Tip rounding and tip relief on the pinion
In heavily-loaded gearing (power gearing), meshing interference can occur despite accurate, geometric profiles and theoretically faultless gearing pairing, for example, “excavations” or “chip formation” in the wheel’s root flank, as shown in the picture on the right. This phenomenon is particularly common in pairings with hardened pinions where the tip edges of the pinion act as shavers.
This can be caused by the following:
Dynamic load peaks under high force, acceleration, braking and vibrations cause the elastic deformation of the meshed teeth.
2) Pitch error
The manufacturing tolerance ranges not to be skirted around in any gearing, in the present case, pitch error in particular, can also have a negative impact when combined with the bending.
3) Swivel drive
The pinion shaft turning is unavoidable because of the mostly flying structure of the drive. Simultaneously, elastic deformations between the swivel drive and the companion structure in the bond zone are caused by the high forces introduced. These deformations also facilitate meshing interferences.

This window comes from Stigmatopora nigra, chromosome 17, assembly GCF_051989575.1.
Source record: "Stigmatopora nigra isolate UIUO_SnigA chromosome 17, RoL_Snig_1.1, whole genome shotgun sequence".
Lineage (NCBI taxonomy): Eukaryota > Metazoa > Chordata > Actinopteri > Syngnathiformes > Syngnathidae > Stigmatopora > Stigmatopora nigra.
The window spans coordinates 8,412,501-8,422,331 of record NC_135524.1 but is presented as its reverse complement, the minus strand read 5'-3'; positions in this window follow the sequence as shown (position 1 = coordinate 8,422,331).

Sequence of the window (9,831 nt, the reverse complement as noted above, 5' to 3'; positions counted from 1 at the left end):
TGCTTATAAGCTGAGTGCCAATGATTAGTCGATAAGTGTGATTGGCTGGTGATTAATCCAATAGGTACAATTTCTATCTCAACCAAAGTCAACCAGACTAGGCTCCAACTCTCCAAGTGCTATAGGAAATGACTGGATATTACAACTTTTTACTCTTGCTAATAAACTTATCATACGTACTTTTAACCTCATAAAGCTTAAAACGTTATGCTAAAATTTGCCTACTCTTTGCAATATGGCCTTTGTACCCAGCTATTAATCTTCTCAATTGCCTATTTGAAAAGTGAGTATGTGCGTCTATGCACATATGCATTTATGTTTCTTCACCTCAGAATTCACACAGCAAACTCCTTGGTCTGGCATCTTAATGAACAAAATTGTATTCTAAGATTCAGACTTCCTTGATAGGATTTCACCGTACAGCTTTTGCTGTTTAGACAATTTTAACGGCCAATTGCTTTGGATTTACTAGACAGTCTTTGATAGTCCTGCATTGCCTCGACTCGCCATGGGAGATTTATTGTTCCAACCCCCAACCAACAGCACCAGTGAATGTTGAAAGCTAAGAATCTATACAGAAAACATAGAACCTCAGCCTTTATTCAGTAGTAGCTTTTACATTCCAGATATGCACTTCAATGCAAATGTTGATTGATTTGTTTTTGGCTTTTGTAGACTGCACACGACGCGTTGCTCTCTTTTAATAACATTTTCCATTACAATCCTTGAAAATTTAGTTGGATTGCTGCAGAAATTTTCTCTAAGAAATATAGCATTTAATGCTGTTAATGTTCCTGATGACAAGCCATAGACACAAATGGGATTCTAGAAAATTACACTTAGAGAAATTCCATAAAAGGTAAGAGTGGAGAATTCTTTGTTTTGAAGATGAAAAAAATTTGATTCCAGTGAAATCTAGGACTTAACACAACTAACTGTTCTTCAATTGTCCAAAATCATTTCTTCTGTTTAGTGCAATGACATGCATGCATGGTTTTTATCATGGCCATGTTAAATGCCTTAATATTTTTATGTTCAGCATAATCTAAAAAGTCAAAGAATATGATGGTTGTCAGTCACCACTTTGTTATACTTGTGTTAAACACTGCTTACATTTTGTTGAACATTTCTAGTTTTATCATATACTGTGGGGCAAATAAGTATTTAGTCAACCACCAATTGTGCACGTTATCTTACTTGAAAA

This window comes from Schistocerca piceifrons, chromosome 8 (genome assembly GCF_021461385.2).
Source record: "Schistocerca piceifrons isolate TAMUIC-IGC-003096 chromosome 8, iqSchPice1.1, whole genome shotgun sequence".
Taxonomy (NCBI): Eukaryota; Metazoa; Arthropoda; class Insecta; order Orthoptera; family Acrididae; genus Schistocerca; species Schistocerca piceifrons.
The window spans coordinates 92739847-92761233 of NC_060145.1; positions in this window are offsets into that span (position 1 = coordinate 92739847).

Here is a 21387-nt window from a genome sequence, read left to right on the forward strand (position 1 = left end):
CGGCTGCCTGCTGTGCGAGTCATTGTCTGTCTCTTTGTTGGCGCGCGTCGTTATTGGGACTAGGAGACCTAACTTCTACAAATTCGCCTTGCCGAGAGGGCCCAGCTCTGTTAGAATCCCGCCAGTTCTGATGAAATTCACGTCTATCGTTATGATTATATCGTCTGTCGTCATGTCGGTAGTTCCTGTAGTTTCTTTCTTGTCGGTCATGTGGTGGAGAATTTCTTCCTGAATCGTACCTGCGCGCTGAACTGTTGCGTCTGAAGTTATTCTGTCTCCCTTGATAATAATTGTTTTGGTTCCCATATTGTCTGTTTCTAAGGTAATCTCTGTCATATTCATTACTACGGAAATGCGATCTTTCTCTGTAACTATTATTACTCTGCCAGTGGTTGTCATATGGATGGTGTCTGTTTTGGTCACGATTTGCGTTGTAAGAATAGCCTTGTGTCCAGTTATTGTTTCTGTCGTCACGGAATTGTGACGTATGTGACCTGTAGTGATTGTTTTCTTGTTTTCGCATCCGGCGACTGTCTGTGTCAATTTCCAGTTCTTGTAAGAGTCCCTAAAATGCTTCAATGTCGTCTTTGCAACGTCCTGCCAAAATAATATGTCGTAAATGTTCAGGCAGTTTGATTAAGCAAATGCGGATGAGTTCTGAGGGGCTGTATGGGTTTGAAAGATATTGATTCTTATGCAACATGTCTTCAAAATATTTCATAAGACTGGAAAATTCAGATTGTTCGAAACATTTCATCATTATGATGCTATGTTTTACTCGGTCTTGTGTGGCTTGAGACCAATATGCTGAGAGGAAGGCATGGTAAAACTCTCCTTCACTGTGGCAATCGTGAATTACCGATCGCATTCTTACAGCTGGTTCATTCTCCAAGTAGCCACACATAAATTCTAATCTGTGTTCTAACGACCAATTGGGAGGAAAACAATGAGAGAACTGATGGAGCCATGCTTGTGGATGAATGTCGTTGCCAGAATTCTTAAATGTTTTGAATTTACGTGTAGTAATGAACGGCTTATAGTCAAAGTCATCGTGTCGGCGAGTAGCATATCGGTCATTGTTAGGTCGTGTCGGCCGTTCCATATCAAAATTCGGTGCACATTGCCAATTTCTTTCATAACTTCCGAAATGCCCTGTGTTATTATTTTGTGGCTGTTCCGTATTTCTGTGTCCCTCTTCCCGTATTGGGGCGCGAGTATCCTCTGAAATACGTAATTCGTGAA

The three previously mentioned influencing factors result in heavy peak loads on the tip edges of the pinion which can lead to the lubricating film tearing off. As a result of the direct metallic contact which then ensues, chip formation is expedited.
The occasional damages which became apparent in the base could be eliminated, relieving the pinion tip and rounding the tip edges on the pinion.
5) Tip relief
From technical literature, tip reliefs are known for their fast transmissions to reduce vibration effects (noise).
The known investigations prompt us to prescribe pinions with curve radii of 0.1 - 0.15 m, with tip relief and tip edge rounding, for applications with gearing loads subject to extreme conditions.
The radius, ρan, must fit in the addendum flank without edges.
A smooth transition from the modified tip flank profile - without edges - to the normal flank profile must be guaranteed.
The tip flank profile should be of a similar shape to involutes.